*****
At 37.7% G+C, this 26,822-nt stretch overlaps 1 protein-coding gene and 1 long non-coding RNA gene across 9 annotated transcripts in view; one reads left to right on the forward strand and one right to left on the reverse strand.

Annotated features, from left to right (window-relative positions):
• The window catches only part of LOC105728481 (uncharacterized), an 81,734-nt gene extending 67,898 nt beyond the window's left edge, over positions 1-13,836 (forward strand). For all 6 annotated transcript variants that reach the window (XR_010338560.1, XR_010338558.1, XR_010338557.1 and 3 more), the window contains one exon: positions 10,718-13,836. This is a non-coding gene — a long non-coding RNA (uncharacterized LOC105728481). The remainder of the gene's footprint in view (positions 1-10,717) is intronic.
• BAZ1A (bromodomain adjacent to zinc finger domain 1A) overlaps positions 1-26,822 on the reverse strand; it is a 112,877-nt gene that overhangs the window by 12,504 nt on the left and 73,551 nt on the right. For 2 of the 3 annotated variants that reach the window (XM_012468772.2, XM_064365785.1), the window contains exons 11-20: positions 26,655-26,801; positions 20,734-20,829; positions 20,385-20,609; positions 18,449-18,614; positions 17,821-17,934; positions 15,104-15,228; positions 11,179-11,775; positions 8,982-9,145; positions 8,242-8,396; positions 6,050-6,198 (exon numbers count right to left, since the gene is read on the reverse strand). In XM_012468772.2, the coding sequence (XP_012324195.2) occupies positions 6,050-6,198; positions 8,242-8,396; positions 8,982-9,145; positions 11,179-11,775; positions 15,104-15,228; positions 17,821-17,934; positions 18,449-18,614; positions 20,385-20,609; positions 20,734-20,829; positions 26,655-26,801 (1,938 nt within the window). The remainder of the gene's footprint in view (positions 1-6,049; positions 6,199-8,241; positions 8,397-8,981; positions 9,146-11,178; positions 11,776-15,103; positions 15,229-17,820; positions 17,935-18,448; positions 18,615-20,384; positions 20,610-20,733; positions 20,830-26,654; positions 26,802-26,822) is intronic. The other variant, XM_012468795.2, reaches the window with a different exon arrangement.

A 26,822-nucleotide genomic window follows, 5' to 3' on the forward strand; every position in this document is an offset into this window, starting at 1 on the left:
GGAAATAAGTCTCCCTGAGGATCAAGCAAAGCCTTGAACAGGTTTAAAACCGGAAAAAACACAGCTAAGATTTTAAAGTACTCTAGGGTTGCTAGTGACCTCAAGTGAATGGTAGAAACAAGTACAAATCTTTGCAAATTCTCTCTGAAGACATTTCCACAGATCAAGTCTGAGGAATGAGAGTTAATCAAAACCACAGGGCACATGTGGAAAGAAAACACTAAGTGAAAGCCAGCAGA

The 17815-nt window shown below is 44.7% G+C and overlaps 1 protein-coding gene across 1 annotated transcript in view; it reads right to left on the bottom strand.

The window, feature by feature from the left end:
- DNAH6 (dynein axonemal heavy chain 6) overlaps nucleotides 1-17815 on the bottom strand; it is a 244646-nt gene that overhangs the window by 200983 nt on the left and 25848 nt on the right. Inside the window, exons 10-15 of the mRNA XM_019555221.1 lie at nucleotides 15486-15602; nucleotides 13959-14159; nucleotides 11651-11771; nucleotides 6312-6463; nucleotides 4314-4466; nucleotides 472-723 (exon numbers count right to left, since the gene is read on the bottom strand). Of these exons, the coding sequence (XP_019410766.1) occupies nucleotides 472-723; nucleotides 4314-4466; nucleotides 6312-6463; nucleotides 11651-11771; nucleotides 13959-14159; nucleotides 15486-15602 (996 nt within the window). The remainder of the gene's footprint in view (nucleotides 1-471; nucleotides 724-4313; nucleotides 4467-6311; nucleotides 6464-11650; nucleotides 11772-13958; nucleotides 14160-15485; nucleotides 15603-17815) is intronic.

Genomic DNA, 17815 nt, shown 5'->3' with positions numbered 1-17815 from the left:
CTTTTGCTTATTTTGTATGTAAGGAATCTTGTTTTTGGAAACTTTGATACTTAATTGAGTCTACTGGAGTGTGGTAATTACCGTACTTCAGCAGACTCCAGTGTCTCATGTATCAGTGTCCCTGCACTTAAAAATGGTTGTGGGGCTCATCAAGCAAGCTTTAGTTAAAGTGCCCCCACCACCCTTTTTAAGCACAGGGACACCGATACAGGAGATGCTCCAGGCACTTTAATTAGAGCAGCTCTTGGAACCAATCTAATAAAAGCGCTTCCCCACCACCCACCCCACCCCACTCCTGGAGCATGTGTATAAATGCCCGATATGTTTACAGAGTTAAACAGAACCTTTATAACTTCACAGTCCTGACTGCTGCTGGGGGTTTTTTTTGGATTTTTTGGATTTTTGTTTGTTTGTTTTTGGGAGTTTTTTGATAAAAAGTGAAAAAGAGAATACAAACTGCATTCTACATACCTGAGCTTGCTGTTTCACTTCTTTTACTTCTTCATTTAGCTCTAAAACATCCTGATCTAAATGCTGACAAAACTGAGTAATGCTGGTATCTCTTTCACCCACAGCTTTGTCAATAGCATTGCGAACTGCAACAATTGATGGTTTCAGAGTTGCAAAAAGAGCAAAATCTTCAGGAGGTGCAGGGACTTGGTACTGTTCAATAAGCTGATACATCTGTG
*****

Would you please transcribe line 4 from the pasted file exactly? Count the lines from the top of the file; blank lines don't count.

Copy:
• BAZ1A (bromodomain adjacent to zinc finger domain 1A) overlaps positions 1-26,822 on the reverse strand; it is a 112,877-nt gene that overhangs the window by 12,504 nt on the left and 73,551 nt on the right. For 2 of the 3 annotated variants that reach the window (XM_012468772.2, XM_064365785.1), the window contains exons 11-20: positions 26,655-26,801; positions 20,734-20,829; positions 20,385-20,609; positions 18,449-18,614; positions 17,821-17,934; positions 15,104-15,228; positions 11,179-11,775; positions 8,982-9,145; positions 8,242-8,396; positions 6,050-6,198 (exon numbers count right to left, since the gene is read on the reverse strand). In XM_012468772.2, the coding sequence (XP_012324195.2) occupies positions 6,050-6,198; positions 8,242-8,396; positions 8,982-9,145; positions 11,179-11,775; positions 15,104-15,228; positions 17,821-17,934; positions 18,449-18,614; positions 20,385-20,609; positions 20,734-20,829; positions 26,655-26,801 (1,938 nt within the window). The remainder of the gene's footprint in view (positions 1-6,049; positions 6,199-8,241; positions 8,397-8,981; positions 9,146-11,178; positions 11,776-15,103; positions 15,229-17,820; positions 17,935-18,448; positions 18,615-20,384; positions 20,610-20,733; positions 20,830-26,654; positions 26,802-26,822) is intronic. The other variant, XM_012468795.2, reaches the window with a different exon arrangement.